Readers like you keep news free for everyone.

More than 5,000 readers have already pitched in to keep free access to The Journal.

For the price of one cup of coffee each week you can help keep paywalls away.

Support us today
Not now
Wednesday 29 November 2023 Dublin: 2°C
kellinahandbasket via flickr/Creative Commons
ugly fruit

Investigation called for into rejection of 'ugly fruit'

Éamon Ó Cúiv has said some supermarkets are rejecting fruit because it is ‘ugly’ – would you buy ugly fruit?

WOULD YOU BUY ‘ugly fruit’? According to Fianna Fáil spokesperson on agriculture,  Eamon Ó Cúiv, an investigation is needed into why some supermarkets are rejecting ‘ugly fruit’ from their shop shelves.

Deputy Ó Cúiv said that Minister Simon Coveney needs to investigate claims that supermarkets in Ireland “are rejecting “unmarketable” fruit from farmers despite the fact that the poor weather conditions this summer have led to farmers struggling to harvest their crops”.

He added:

The issue of the treatment of farmers by supermarkets is one of major concern. I have heard that so-called ‘ugly’ food, like irregularly shaped potatoes, is being rejected and this is wholly unacceptable.

The Deputy said that with the terrible weather we have had this summer, “the policy would make a high percentage of produce, as much as 25 per cent, unmarketable which directly affects farmers’ incomes”. “Furthermore, it increases the cost of food as farmers have to get higher prices for their acceptable produce to make ends meet,” he continued.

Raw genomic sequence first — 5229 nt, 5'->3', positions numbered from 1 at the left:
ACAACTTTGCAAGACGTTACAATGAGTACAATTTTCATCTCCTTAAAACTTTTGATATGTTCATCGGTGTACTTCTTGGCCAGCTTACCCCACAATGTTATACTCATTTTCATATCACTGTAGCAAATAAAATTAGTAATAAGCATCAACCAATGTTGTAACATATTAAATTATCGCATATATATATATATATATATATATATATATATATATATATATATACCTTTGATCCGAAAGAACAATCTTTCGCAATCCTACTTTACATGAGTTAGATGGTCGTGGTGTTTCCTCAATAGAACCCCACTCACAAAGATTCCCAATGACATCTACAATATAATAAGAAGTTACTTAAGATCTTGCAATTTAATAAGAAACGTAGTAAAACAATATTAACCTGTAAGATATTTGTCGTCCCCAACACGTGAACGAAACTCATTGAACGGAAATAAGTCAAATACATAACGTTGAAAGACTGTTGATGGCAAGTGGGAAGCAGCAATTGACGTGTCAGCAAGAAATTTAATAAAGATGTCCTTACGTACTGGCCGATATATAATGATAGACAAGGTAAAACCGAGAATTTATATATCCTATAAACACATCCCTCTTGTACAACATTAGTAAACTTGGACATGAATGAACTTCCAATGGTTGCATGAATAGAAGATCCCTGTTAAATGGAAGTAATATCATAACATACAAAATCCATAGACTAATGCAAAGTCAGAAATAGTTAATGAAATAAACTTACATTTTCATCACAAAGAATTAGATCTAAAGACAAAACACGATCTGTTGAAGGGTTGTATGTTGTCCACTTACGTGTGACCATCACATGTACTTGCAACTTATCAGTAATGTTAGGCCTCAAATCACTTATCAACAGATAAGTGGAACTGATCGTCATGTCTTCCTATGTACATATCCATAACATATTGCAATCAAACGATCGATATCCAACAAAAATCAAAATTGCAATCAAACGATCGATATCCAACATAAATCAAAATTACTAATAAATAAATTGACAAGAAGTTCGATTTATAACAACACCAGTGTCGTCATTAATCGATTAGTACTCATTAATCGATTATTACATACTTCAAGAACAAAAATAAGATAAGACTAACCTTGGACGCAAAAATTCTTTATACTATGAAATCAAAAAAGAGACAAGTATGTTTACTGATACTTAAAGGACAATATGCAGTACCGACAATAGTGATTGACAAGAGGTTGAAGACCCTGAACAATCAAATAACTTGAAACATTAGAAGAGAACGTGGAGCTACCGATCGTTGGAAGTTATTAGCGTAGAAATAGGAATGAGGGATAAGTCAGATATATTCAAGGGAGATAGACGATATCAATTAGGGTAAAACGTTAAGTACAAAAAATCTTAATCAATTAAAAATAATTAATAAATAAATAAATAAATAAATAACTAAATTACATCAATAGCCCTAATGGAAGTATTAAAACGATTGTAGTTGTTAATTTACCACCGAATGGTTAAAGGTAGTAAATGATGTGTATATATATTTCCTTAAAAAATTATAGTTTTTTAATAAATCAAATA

In 2008, the EU scrapped certain marketing standards that dictated what size and shape fruit and vegetables for sale had to be.

Morally wrong

Deputy Ó Cúiv went as far as to say that this practice by supermarkets of “rejecting good food on aesthetic grounds rather than on nutritional grounds is morally wrong”.

Many farmers fear the supermarket chains and are not willing to confirm how widespread these practises are. I fear it is widespread.
The supermarket chains are also using their muscle to squeeze milk suppliers too and force them into uneconomic production. Milk should not be a loss leader, we need a long-term sustainable price to ensure the Irish dairy sector can function to its capacity.

The TD said he intends on asking the Oireachtas Committee on Agriculture to examine these issues as a matter of urgency in the new term.

He also suggested the committee consider establishing a Supermarket Ombudsman to look into the practices of supermarkets and ascertain if they are in breach of Irish and European competition law.

Would you buy ‘ugly fruit’?

Poll Results:

Yes (655)
No (612)
I don't know (139)

Read: Weather causing problems for farmers>

Your Voice
Readers Comments
    Submit a report
    Please help us understand how this comment violates our community guidelines.
    Thank you for the feedback
    Your feedback has been sent to our team for review.